Foinard A.,Laboratoire Of Biopharmacie | Decaudin B.,Laboratoire Of Biopharmacie | Decaudin B.,Lille University Hospital Center | Barthelemy C.,University of Poitiers | And 3 more authors.
Anesthesia and Analgesia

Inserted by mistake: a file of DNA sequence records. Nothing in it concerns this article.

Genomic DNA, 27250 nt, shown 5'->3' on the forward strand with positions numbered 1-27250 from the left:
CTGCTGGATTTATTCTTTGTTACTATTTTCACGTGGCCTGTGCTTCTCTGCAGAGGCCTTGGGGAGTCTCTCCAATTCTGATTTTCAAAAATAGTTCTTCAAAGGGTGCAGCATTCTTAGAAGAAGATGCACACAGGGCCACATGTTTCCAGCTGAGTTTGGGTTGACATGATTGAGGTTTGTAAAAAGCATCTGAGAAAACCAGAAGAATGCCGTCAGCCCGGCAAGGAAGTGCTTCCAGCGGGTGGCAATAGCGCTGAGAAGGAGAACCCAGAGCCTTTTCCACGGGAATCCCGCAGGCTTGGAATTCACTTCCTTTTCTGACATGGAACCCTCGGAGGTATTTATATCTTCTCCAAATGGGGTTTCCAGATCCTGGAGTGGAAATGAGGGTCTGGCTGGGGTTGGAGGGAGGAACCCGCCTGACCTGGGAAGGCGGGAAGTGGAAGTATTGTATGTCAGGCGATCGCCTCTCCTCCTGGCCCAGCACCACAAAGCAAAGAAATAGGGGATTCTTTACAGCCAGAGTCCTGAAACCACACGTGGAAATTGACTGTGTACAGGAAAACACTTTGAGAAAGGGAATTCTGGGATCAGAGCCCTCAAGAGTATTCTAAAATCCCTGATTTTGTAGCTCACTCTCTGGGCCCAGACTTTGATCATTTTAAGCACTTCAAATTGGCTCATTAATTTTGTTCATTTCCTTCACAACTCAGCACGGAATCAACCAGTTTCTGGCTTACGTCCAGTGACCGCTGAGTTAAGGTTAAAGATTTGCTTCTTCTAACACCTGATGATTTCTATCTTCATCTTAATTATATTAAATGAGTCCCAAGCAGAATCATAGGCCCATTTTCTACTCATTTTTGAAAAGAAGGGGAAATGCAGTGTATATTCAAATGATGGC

BACKGROUND:: Drug incompatibility is a problem, especially when managing patients in intensive care units. We designed the present study to assess the impact of multilumen infusion access devices on the occurrence of known physical drug incompatibility through a controlled in vitro study. METHODS:: Three infusion devices connected to a single-lumen catheter were studied: a standard set with 2-port manifold and 1-m extension set and 2 multilumen infusion access devices: a 3-lumen extension set and a 9-lumen extension set (Edelvaiss-Multiline™; Doran International, Toussieu, France). For the 9-lumen extension set, 3 infusion access combinations were studied. Furosemide, midazolam, and saline were infused simultaneously through 3 infusion devices. Three concentrations of furosemide were tested. The infusion rate of saline (carrier) was initially set at 100 mL/h and stepwise decreased by 10 mL/h until precipitate formation. Physical incompatibility was assessed by 2 tests: visual inspection and the subvisible particle count test according to the European Pharmacopeia. The lowest saline infusion rate to prevent visible precipitate and attain an acceptable particle count (i.e., to pass "the 2 tests") was reported for each infusion set. RESULTS:: The standard set revealed visible precipitate even at the highest saline flow rate (100 mL/h). The 3-lumen device prevented drug precipitation using the 2 lowest furosemide concentrations with a saline infusion rate that decreased with furosemide concentration. The 9-lumen infusion access device prevented drug precipitation whatever the furosemide concentration for 2 access combinations using saline infusion rates of between 20 and 60 mL/h but not for a third access combination, despite saline infusion rates equal to 100 mL/h. CONCLUSIONS:: Infusion device characteristics appear to have an impact on the physical compatibility of the 2 drugs. Under specified conditions, the 9-lumen infusion access device prevents physical furosemide-midazolam incompatibility. Copyright © 2012 International Anesthesia Research Society. Source